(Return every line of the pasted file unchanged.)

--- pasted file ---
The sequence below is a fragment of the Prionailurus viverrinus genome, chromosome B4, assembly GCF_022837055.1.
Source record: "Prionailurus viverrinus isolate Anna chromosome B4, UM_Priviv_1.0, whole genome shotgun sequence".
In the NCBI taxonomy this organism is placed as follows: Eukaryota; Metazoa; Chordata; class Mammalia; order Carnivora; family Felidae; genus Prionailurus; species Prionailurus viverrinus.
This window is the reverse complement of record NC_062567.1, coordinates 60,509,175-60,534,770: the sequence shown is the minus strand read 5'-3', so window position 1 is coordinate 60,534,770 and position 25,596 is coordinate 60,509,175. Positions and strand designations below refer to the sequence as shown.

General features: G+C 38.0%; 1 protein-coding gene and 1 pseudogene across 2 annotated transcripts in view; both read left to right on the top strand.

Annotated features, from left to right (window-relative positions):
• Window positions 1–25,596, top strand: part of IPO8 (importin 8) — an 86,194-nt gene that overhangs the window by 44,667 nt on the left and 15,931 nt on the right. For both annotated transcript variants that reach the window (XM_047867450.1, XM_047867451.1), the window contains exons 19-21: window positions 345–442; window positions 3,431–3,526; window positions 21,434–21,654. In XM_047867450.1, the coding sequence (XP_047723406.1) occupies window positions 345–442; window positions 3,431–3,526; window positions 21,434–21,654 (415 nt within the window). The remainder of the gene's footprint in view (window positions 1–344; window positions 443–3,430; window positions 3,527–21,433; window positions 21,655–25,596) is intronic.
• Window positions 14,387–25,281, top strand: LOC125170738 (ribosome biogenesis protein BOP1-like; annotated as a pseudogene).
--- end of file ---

The sequence below is a fragment of the Prionailurus viverrinus genome, chromosome B4, assembly GCF_022837055.1.
Source record: "Prionailurus viverrinus isolate Anna chromosome B4, UM_Priviv_1.0, whole genome shotgun sequence".
In the NCBI taxonomy this organism is placed as follows: Eukaryota; Metazoa; Chordata; class Mammalia; order Carnivora; family Felidae; genus Prionailurus; species Prionailurus viverrinus.
This window is the reverse complement of record NC_062567.1, coordinates 60,509,175-60,534,770: the sequence shown is the minus strand read 5'-3', so window position 1 is coordinate 60,534,770 and position 25,596 is coordinate 60,509,175. Positions and strand designations below refer to the sequence as shown.

General features: G+C 38.0%; 1 protein-coding gene and 1 pseudogene across 2 annotated transcripts in view; both read left to right on the top strand.

Annotated features, from left to right (window-relative positions):
• Window positions 1–25,596, top strand: part of IPO8 (importin 8) — an 86,194-nt gene that overhangs the window by 44,667 nt on the left and 15,931 nt on the right. For both annotated transcript variants that reach the window (XM_047867450.1, XM_047867451.1), the window contains exons 19-21: window positions 345–442; window positions 3,431–3,526; window positions 21,434–21,654. In XM_047867450.1, the coding sequence (XP_047723406.1) occupies window positions 345–442; window positions 3,431–3,526; window positions 21,434–21,654 (415 nt within the window). The remainder of the gene's footprint in view (window positions 1–344; window positions 443–3,430; window positions 3,527–21,433; window positions 21,655–25,596) is intronic.
• Window positions 14,387–25,281, top strand: LOC125170738 (ribosome biogenesis protein BOP1-like; annotated as a pseudogene).